Table 1 Functional roles of genes hosting adipose core miRNAs in lipid metabolism

The relationship between genes involved in lipid metabolism and their intronic miRNAs was further analyzed by comparing their expression using qRT-PCR. The analysis included EP300 (miR-1281), PPARGC1B (miR-378), PTK2 (miR-151-5p) and SREBF2 (miR-33a). The expression of the pair PDGFRB (miR-1777b) was not assessed as it was not possible to design primers for miR-1777b owing to its very high GC content. A Pearson correlation analysis showed that expression of miR-1281 and miR-33a was correlated (p < 0.05) with their host gene, respectively, while no correlation (p > 0.05) with the host gene was observed for miR-378 and miR-151-5p (Table 2).

Table 2 Correlation analysis of host genes and intronic miRNAs expression by qRT-PCR

Bovine specific miRNAs

Among the 57 poorly conserved AT core miRNAs, a total of 23 had seed regions (7 nucleotides at the 5′ end of miRNA) that are found only in bovine (Table 3). Three bovine specific miRNAs (miR-1584, miR-2412 and miR-2374) had different sequences; however, they shared the same seed region “UGGGGCU”. Except for miR-425-5p, all bovine specific miRNAs did not cluster and 13 out of 23 were located in intergenic regions. Expression of bovine specific miRNAs varied considerably and was as much as 70 fold higher for miR-2478 than that of miR-2882. Similarly, the numbers of predicted targets for each bovine specific miRNA were highly variable (Table 3).

Table 3 Bovine specific miRNAs expressed in adipose tissue of all steers

The potential regulatory functions of the 23 bovine specific miRNAs expressed in all cattle were investigated by performing individual target prediction analyses (TargetScan) [28]. Only targets predicted with total context+ scores ≤ -0.3 were selected to reduce false positive predictions [29]. As miR-1584, miR-2412 and miR-2374 have the same seed region, they were analyzed as one entry “miR-1584/2412/2374”. An IPA® Core Analysis was performed on predicted targets of each bovine specific miRNA in order to identify their function and elucidate the potential regulatory roles of these miRNAs. In combination, the 23 core adipose bovine specific miRNAs were predicted to regulate genes associated (p < 0.05) with 30 different molecular and cellular functions (Additional file 4). Fifteen of these were potential regulators of pathways related to lipid metabolism, carbohydrate metabolism and/or energy production as one or more of their predicted targets were involved (p < 0.05) with these functions (Figure 9). Additionally, these 15 miRNAs were also associated with predicted targets involved in other functions including cell-to-cell signalling and interaction. miR-2892 was the only bovine specific miRNA that was not associated with any predicted molecular and cellular function.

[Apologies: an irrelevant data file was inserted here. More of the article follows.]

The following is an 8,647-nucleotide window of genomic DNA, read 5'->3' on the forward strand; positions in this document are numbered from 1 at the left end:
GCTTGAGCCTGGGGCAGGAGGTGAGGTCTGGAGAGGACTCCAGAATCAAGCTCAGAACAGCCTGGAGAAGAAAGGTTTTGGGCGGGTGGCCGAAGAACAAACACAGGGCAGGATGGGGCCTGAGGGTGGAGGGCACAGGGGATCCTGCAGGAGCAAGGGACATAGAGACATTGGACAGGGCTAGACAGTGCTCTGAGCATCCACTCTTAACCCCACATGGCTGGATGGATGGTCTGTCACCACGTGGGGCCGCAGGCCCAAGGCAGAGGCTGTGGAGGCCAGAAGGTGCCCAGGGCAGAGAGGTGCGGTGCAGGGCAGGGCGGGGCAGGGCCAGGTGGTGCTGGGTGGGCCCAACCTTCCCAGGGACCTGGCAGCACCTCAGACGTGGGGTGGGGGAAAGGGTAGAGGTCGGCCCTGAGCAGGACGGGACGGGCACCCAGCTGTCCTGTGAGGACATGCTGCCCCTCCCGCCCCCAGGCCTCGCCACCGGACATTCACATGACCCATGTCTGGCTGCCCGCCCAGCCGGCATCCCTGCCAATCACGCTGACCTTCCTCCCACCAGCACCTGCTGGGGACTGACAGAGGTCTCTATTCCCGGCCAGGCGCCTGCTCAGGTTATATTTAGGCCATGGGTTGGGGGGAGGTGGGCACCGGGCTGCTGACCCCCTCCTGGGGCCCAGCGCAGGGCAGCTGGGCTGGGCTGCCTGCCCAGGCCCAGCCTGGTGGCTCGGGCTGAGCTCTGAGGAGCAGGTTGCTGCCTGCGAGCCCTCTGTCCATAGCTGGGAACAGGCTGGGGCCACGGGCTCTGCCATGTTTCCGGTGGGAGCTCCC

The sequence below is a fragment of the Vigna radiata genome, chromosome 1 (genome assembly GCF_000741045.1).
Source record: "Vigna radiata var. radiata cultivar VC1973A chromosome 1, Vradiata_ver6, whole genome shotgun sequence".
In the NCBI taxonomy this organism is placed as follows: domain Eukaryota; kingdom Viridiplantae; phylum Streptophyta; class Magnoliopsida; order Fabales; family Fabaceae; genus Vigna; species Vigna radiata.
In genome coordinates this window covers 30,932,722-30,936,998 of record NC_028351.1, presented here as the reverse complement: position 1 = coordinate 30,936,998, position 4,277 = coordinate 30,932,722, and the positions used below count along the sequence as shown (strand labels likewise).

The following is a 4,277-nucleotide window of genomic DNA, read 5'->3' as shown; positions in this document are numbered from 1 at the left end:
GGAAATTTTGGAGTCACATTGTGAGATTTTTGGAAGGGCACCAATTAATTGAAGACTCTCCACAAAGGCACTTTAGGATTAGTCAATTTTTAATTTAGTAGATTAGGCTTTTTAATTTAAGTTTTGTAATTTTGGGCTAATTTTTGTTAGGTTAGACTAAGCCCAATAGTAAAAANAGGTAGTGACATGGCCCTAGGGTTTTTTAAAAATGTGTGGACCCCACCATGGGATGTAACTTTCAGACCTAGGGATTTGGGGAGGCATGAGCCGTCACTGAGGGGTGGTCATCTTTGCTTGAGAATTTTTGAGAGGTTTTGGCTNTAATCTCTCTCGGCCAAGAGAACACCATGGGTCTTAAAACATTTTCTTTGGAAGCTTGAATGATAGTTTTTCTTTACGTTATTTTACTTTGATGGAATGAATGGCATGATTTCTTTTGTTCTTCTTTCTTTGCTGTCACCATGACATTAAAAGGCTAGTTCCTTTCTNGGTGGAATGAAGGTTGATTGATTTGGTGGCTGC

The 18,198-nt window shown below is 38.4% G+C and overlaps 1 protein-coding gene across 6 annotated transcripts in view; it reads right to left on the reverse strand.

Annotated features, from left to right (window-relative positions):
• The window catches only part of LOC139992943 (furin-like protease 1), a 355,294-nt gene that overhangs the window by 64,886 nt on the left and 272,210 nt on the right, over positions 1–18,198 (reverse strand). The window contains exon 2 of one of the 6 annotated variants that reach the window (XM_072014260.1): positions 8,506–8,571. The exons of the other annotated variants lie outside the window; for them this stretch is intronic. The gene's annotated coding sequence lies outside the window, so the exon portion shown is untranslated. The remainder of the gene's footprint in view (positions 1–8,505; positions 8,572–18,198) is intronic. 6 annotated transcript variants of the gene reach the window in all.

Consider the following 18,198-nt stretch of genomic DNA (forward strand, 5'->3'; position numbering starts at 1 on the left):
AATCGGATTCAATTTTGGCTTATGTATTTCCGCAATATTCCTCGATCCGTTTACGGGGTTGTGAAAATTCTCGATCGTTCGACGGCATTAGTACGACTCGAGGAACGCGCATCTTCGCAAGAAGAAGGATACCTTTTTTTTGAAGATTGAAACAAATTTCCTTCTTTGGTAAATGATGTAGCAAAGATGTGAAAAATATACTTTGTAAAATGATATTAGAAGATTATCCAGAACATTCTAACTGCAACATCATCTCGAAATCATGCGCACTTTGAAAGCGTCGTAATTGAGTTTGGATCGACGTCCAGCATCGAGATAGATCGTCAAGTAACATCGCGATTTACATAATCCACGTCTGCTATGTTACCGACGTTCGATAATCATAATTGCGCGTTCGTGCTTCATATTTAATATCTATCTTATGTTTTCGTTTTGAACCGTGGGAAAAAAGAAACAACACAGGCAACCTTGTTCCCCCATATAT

Figure 9

Association of predicted targets from bovine specific miRNAs to energy production, carbohydrate, or lipid metabolism. The likelihood of the association between the genes and a biological function is represented as –log(p-value), with larger bars being more significant than shorter bars. The vertical line indicates the cutoff for significance (p-value of 0.05). AT core miRNAs consist of miRNAs detected in the subcutaneous adipose tissue of all steers.


Knowledge of miRNA biology has been growing consistently over the past few years, but a clear understanding of their role in the regulation of cellular metabolism remains elusive. miRNAs are a group of diverse regulatory molecules with potential to target hundreds of genes [30] and integrate complex molecular regulatory networks. Studies have focused on identifying differential expression of miRNAs in adipose of individuals submitted to opposite conditions such as low fat vs. high fat diet treatments [31] or lean vs. obese individuals [32] which reveals only particular aspects of miRNA biology in adipose tissue. However, in this study we aimed to perform a more holistic approach by focusing on the genomic context features of miRNA genes and their global expression under physiological adipose tissue conditions.

The genome of animals is mostly non-protein-coding and evidence suggests that the amount of non-coding DNA and non-coding RNA transcribed from it correlates well with the biological complexity of organisms in the tree of life [33]. To date, the amount of miRNAs identified in bovine (n = 755) is the third highest in mammals following to those of human (n = 2042) and mice (n = 1281) [34]. Bovine miRNAs are not evenly distributed within the genome as numbers may vary up to 10 fold among individual chromosomes (Figure 1). Chromosome X of several mammalian species has been reported to have a higher miRNA density (# miRNA/chromosome size) as compared to those associated with autosomes [35]. Interestingly, chromosome X had the highest number of AT core miRNAs expressed in our study, suggesting a relevant role of this chromosome and its miRNAs in the function of adipose tissue. This variation in distribution may contribute to the differences in fat metabolism observed between male and female mammals in a manner analogous to the proposed role that miRNAs on chromosome X have on immune functions between female vs. male in humans and mice [36]. No bovine miRNA gene was identified on Chromosome Y. This could reflect the fact that the reference bovine genome (UMD3.1) was generated from a cow. However, it is expected that few miRNAs are coded in the bovine chromosome Y as other mammals such as mice have none (0/1281 miRNAs) and humans only have 2 out of 2042 miRNAs coded on chromosome Y [34].